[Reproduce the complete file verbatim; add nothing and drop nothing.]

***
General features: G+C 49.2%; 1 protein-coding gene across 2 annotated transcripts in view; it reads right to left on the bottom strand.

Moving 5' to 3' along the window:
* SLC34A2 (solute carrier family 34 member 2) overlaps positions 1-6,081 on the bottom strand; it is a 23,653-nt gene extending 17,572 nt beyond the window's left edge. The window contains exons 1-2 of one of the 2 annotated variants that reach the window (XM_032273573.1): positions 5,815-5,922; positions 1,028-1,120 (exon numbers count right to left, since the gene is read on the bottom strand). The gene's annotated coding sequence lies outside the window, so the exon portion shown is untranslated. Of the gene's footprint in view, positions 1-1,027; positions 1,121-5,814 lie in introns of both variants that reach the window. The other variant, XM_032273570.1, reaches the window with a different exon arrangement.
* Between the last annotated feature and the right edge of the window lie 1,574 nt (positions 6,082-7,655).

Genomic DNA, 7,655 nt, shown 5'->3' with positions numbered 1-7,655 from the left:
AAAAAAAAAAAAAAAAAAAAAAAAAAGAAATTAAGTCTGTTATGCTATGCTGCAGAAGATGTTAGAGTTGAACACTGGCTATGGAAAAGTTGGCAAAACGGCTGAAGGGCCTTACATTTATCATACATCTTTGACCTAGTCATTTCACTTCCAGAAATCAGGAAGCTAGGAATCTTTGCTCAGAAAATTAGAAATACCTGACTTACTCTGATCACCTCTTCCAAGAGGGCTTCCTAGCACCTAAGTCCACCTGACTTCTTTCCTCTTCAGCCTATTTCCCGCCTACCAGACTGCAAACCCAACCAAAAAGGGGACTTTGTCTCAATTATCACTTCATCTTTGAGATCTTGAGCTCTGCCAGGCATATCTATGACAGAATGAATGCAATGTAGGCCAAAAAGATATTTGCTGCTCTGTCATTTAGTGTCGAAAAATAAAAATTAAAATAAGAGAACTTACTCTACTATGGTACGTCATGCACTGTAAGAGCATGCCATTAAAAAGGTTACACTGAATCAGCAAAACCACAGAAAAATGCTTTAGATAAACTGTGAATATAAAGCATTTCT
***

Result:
General features: G+C 49.2%; 1 protein-coding gene across 2 annotated transcripts in view; it reads right to left on the bottom strand.

Moving 5' to 3' along the window:
* SLC34A2 (solute carrier family 34 member 2) overlaps positions 1-6,081 on the bottom strand; it is a 23,653-nt gene extending 17,572 nt beyond the window's left edge. The window contains exons 1-2 of one of the 2 annotated variants that reach the window (XM_032273573.1): positions 5,815-5,922; positions 1,028-1,120 (exon numbers count right to left, since the gene is read on the bottom strand). The gene's annotated coding sequence lies outside the window, so the exon portion shown is untranslated. Of the gene's footprint in view, positions 1-1,027; positions 1,121-5,814 lie in introns of both variants that reach the window. The other variant, XM_032273570.1, reaches the window with a different exon arrangement.
* Between the last annotated feature and the right edge of the window lie 1,574 nt (positions 6,082-7,655).

Genomic DNA, 7,655 nt, shown 5'->3' with positions numbered 1-7,655 from the left:
AAAAAAAAAAAAAAAAAAAAAAAAAAGAAATTAAGTCTGTTATGCTATGCTGCAGAAGATGTTAGAGTTGAACACTGGCTATGGAAAAGTTGGCAAAACGGCTGAAGGGCCTTACATTTATCATACATCTTTGACCTAGTCATTTCACTTCCAGAAATCAGGAAGCTAGGAATCTTTGCTCAGAAAATTAGAAATACCTGACTTACTCTGATCACCTCTTCCAAGAGGGCTTCCTAGCACCTAAGTCCACCTGACTTCTTTCCTCTTCAGCCTATTTCCCGCCTACCAGACTGCAAACCCAACCAAAAAGGGGACTTTGTCTCAATTATCACTTCATCTTTGAGATCTTGAGCTCTGCCAGGCATATCTATGACAGAATGAATGCAATGTAGGCCAAAAAGATATTTGCTGCTCTGTCATTTAGTGTCGAAAAATAAAAATTAAAATAAGAGAACTTACTCTACTATGGTACGTCATGCACTGTAAGAGCATGCCATTAAAAAGGTTACACTGAATCAGCAAAACCACAGAAAAATGCTTTAGATAAACTGTGAATATAAAGCATTTCT